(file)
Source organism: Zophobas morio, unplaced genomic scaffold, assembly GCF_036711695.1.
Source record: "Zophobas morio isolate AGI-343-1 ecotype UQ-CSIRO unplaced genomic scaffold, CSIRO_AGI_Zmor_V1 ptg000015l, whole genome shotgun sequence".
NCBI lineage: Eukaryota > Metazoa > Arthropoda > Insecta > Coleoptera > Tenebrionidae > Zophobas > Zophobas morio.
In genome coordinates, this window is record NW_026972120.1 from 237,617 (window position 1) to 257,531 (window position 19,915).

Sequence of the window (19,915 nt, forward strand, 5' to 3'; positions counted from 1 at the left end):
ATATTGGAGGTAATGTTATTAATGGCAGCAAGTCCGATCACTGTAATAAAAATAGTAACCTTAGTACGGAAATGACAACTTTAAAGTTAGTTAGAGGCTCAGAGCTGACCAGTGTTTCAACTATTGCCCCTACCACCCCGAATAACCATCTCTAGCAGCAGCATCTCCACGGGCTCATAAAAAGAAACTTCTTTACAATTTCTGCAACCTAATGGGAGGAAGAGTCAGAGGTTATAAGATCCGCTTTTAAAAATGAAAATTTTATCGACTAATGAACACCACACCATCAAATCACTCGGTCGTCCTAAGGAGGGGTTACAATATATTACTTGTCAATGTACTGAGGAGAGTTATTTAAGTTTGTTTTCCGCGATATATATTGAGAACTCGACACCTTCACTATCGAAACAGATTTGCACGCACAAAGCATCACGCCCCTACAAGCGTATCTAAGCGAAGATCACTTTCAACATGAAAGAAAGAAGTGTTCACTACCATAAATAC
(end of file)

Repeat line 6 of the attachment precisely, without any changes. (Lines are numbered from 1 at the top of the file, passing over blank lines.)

ATATTGGAGGTAATGTTATTAATGGCAGCAAGTCCGATCACTGTAATAAAAATAGTAACCTTAGTACGGAAATGACAACTTTAAAGTTAGTTAGAGGCTCAGAGCTGACCAGTGTTTCAACTATTGCCCCTACCACCCCGAATAACCATCTCTAGCAGCAGCATCTCCACGGGCTCATAAAAAGAAACTTCTTTACAATTTCTGCAACCTAATGGGAGGAAGAGTCAGAGGTTATAAGATCCGCTTTTAAAAATGAAAATTTTATCGACTAATGAACACCACACCATCAAATCACTCGGTCGTCCTAAGGAGGGGTTACAATATATTACTTGTCAATGTACTGAGGAGAGTTATTTAAGTTTGTTTTCCGCGATATATATTGAGAACTCGACACCTTCACTATCGAAACAGATTTGCACGCACAAAGCATCACGCCCCTACAAGCGTATCTAAGCGAAGATCACTTTCAACATGAAAGAAAGAAGTGTTCACTACCATAAATAC